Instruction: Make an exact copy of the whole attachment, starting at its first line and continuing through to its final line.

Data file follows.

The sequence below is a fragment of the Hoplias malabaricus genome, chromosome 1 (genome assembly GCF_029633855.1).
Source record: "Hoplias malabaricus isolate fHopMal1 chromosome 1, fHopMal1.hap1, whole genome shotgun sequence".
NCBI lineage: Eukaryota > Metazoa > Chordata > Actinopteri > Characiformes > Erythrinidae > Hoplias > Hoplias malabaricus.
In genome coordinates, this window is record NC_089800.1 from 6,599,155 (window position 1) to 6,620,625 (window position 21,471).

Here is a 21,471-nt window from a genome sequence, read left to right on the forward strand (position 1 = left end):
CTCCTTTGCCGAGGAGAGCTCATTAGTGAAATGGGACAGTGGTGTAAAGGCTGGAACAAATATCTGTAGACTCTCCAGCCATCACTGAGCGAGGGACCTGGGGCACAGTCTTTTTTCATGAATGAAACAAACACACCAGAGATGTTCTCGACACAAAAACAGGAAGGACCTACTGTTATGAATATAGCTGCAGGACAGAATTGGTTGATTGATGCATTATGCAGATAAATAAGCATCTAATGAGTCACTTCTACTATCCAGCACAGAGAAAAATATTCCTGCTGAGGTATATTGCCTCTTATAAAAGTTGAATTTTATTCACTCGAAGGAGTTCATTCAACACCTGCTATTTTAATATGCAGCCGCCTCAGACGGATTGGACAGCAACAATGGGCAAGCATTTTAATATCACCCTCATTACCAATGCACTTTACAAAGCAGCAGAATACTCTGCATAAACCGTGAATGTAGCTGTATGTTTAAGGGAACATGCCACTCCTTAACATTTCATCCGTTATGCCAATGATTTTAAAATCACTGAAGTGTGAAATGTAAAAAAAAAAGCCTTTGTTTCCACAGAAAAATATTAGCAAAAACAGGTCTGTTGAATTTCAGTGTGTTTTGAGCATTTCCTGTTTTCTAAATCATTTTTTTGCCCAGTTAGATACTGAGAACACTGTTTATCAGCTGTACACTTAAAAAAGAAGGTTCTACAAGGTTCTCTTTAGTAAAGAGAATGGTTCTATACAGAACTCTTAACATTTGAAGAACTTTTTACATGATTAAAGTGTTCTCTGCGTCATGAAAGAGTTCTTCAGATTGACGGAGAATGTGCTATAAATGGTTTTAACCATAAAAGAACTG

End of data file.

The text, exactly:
The sequence below is a fragment of the Hoplias malabaricus genome, chromosome 1 (genome assembly GCF_029633855.1).
Source record: "Hoplias malabaricus isolate fHopMal1 chromosome 1, fHopMal1.hap1, whole genome shotgun sequence".
NCBI lineage: Eukaryota > Metazoa > Chordata > Actinopteri > Characiformes > Erythrinidae > Hoplias > Hoplias malabaricus.
In genome coordinates, this window is record NC_089800.1 from 6,599,155 (window position 1) to 6,620,625 (window position 21,471).

Here is a 21,471-nt window from a genome sequence, read left to right on the forward strand (position 1 = left end):
CTCCTTTGCCGAGGAGAGCTCATTAGTGAAATGGGACAGTGGTGTAAAGGCTGGAACAAATATCTGTAGACTCTCCAGCCATCACTGAGCGAGGGACCTGGGGCACAGTCTTTTTTCATGAATGAAACAAACACACCAGAGATGTTCTCGACACAAAAACAGGAAGGACCTACTGTTATGAATATAGCTGCAGGACAGAATTGGTTGATTGATGCATTATGCAGATAAATAAGCATCTAATGAGTCACTTCTACTATCCAGCACAGAGAAAAATATTCCTGCTGAGGTATATTGCCTCTTATAAAAGTTGAATTTTATTCACTCGAAGGAGTTCATTCAACACCTGCTATTTTAATATGCAGCCGCCTCAGACGGATTGGACAGCAACAATGGGCAAGCATTTTAATATCACCCTCATTACCAATGCACTTTACAAAGCAGCAGAATACTCTGCATAAACCGTGAATGTAGCTGTATGTTTAAGGGAACATGCCACTCCTTAACATTTCATCCGTTATGCCAATGATTTTAAAATCACTGAAGTGTGAAATGTAAAAAAAAAAGCCTTTGTTTCCACAGAAAAATATTAGCAAAAACAGGTCTGTTGAATTTCAGTGTGTTTTGAGCATTTCCTGTTTTCTAAATCATTTTTTTGCCCAGTTAGATACTGAGAACACTGTTTATCAGCTGTACACTTAAAAAAGAAGGTTCTACAAGGTTCTCTTTAGTAAAGAGAATGGTTCTATACAGAACTCTTAACATTTGAAGAACTTTTTACATGATTAAAGTGTTCTCTGCGTCATGAAAGAGTTCTTCAGATTGACGGAGAATGTGCTATAAATGGTTTTAACCATAAAAGAACTG